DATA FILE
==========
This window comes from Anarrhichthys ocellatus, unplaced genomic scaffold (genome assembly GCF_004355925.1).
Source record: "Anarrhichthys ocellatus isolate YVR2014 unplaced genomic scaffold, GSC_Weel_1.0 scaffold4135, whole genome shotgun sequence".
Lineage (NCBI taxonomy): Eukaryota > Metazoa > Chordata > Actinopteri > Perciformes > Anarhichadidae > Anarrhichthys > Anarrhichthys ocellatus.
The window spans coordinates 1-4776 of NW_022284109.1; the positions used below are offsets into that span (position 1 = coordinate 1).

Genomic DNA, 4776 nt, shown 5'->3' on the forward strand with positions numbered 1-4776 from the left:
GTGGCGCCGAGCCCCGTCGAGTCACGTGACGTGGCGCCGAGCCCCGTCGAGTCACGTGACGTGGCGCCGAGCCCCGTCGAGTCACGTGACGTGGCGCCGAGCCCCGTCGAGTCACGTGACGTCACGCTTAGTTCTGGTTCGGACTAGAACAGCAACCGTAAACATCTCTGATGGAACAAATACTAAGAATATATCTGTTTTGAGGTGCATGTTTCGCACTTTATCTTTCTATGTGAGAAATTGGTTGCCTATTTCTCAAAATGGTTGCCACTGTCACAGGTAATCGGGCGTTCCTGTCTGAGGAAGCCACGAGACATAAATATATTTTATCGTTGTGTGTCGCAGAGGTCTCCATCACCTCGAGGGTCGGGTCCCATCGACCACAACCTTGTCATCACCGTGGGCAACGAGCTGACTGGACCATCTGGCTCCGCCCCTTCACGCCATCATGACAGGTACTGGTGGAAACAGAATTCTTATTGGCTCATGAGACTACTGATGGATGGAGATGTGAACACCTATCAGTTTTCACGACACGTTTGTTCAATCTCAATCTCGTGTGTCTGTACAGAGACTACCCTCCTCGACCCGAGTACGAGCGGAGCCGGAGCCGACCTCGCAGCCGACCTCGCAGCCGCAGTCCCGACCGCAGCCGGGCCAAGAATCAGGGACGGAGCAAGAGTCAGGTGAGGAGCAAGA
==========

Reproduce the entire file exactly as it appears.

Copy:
This window comes from Anarrhichthys ocellatus, unplaced genomic scaffold (genome assembly GCF_004355925.1).
Source record: "Anarrhichthys ocellatus isolate YVR2014 unplaced genomic scaffold, GSC_Weel_1.0 scaffold4135, whole genome shotgun sequence".
Lineage (NCBI taxonomy): Eukaryota > Metazoa > Chordata > Actinopteri > Perciformes > Anarhichadidae > Anarrhichthys > Anarrhichthys ocellatus.
The window spans coordinates 1-4776 of NW_022284109.1; the positions used below are offsets into that span (position 1 = coordinate 1).

Genomic DNA, 4776 nt, shown 5'->3' on the forward strand with positions numbered 1-4776 from the left:
GTGGCGCCGAGCCCCGTCGAGTCACGTGACGTGGCGCCGAGCCCCGTCGAGTCACGTGACGTGGCGCCGAGCCCCGTCGAGTCACGTGACGTGGCGCCGAGCCCCGTCGAGTCACGTGACGTCACGCTTAGTTCTGGTTCGGACTAGAACAGCAACCGTAAACATCTCTGATGGAACAAATACTAAGAATATATCTGTTTTGAGGTGCATGTTTCGCACTTTATCTTTCTATGTGAGAAATTGGTTGCCTATTTCTCAAAATGGTTGCCACTGTCACAGGTAATCGGGCGTTCCTGTCTGAGGAAGCCACGAGACATAAATATATTTTATCGTTGTGTGTCGCAGAGGTCTCCATCACCTCGAGGGTCGGGTCCCATCGACCACAACCTTGTCATCACCGTGGGCAACGAGCTGACTGGACCATCTGGCTCCGCCCCTTCACGCCATCATGACAGGTACTGGTGGAAACAGAATTCTTATTGGCTCATGAGACTACTGATGGATGGAGATGTGAACACCTATCAGTTTTCACGACACGTTTGTTCAATCTCAATCTCGTGTGTCTGTACAGAGACTACCCTCCTCGACCCGAGTACGAGCGGAGCCGGAGCCGACCTCGCAGCCGACCTCGCAGCCGCAGTCCCGACCGCAGCCGGGCCAAGAATCAGGGACGGAGCAAGAGTCAGGTGAGGAGCAAGA